Jesus spoke of Lazarus being asleep instead of dead because that is really a much better description. Death, to their carnal minds, would be final; whereas the word ‘sleep’ would not. When the disciples misunderstood what He was saying, He clarified the situation by saying plainly, ‘Lazarus is dead.’
This looks like a contrary statement to what Jesus was going to do (raise Lazarus from the dead) and indeed it would have been if He had left it at that. But He went on to say in verse 15, ‘I am glad for your sakes that I was not there, to the intent ye may believe.’ This was referring to Lazarus being raised from the dead and it turned Jesus’ statement of a negative fact into a positive confession of faith.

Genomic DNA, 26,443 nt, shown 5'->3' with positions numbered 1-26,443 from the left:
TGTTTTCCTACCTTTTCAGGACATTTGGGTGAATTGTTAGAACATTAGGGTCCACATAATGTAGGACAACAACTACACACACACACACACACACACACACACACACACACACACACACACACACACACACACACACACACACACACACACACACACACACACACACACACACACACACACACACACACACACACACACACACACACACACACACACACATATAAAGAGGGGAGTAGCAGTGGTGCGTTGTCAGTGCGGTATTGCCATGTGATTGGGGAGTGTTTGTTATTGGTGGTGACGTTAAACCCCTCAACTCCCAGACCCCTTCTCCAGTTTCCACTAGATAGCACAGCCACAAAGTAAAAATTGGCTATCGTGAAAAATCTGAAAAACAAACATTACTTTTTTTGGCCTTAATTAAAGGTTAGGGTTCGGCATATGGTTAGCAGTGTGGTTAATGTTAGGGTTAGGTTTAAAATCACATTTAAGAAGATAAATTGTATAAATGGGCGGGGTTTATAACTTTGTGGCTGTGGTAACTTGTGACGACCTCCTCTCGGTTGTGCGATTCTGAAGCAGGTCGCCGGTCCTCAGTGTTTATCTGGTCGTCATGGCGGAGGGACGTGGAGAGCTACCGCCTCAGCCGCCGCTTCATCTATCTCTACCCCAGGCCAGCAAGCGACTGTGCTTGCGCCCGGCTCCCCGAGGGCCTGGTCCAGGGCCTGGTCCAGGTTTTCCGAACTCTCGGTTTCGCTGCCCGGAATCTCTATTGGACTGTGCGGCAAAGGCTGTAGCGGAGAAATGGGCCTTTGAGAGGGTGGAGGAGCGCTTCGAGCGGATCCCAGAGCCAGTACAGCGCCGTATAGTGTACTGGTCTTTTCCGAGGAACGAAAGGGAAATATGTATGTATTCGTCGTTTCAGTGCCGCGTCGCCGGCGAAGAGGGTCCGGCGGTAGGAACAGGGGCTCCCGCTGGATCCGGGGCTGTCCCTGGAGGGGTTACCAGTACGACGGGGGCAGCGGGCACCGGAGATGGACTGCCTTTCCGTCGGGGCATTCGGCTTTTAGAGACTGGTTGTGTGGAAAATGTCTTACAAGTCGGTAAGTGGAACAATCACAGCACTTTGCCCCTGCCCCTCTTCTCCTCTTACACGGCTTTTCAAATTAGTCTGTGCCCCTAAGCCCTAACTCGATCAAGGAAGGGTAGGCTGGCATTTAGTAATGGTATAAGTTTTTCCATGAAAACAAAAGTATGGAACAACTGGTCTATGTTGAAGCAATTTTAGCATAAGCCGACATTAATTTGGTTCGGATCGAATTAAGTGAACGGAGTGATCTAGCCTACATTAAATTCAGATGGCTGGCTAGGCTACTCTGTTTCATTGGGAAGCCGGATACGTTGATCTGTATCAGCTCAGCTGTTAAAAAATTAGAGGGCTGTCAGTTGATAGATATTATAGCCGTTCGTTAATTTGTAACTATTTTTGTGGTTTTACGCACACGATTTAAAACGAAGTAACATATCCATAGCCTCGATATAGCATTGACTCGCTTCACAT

Many people have been confused over this very issue. Many times people will refuse to speak of or acknowledge any situation that is contrary to a promise that God has given them. It is certainly desirable to avoid talking about our problems and there is scriptural precedent for this (2 Ki. 4:20, 26). In this very instance, Jesus avoided using a word to describe Lazarus’ situation that would have instilled fear into His disciples’ hearts. But when dealing with people who didn’t understand, He didn’t deny the natural facts.
A true, positive confession doesn’t deny natural truth. It just refuses to stop at the natural realm and speaks forth the greater spiritual truth. This is what Jesus did and we should follow His example. Therefore, it is not wrong to acknowledge a physical problem such as sickness just as long as we acknowledge to an equal or greater degree the spiritual truth, ‘by whose stripes ye were healed’ (1 Pet. 2:24). Don’t deny that problems exist, just deny those problems the right to continue to exist in your life by confessing your faith in God.